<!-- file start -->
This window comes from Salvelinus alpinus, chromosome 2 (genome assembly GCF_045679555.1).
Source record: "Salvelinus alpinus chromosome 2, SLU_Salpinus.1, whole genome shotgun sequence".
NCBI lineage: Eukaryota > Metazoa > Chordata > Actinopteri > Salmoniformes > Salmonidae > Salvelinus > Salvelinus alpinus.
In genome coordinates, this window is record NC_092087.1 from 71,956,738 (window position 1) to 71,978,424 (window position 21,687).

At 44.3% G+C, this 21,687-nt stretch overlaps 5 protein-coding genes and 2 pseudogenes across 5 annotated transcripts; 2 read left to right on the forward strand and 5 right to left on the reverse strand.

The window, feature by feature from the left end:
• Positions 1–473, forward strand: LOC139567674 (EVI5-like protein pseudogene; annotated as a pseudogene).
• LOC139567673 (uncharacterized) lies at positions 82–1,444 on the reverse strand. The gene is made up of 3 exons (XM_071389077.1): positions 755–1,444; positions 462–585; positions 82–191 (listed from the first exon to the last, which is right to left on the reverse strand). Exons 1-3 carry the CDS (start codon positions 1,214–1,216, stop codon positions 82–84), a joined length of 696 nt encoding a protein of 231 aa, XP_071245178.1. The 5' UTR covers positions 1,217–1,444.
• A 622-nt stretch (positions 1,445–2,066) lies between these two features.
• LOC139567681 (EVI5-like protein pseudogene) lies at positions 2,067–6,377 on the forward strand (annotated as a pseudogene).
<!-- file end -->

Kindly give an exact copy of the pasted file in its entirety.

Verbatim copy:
This window comes from Salvelinus alpinus, chromosome 2 (genome assembly GCF_045679555.1).
Source record: "Salvelinus alpinus chromosome 2, SLU_Salpinus.1, whole genome shotgun sequence".
NCBI lineage: Eukaryota > Metazoa > Chordata > Actinopteri > Salmoniformes > Salmonidae > Salvelinus > Salvelinus alpinus.
In genome coordinates, this window is record NC_092087.1 from 71,956,738 (window position 1) to 71,978,424 (window position 21,687).

At 44.3% G+C, this 21,687-nt stretch overlaps 5 protein-coding genes and 2 pseudogenes across 5 annotated transcripts; 2 read left to right on the forward strand and 5 right to left on the reverse strand.

The window, feature by feature from the left end:
• Positions 1–473, forward strand: LOC139567674 (EVI5-like protein pseudogene; annotated as a pseudogene).
• LOC139567673 (uncharacterized) lies at positions 82–1,444 on the reverse strand. The gene is made up of 3 exons (XM_071389077.1): positions 755–1,444; positions 462–585; positions 82–191 (listed from the first exon to the last, which is right to left on the reverse strand). Exons 1-3 carry the CDS (start codon positions 1,214–1,216, stop codon positions 82–84), a joined length of 696 nt encoding a protein of 231 aa, XP_071245178.1. The 5' UTR covers positions 1,217–1,444.
• A 622-nt stretch (positions 1,445–2,066) lies between these two features.
• LOC139567681 (EVI5-like protein pseudogene) lies at positions 2,067–6,377 on the forward strand (annotated as a pseudogene).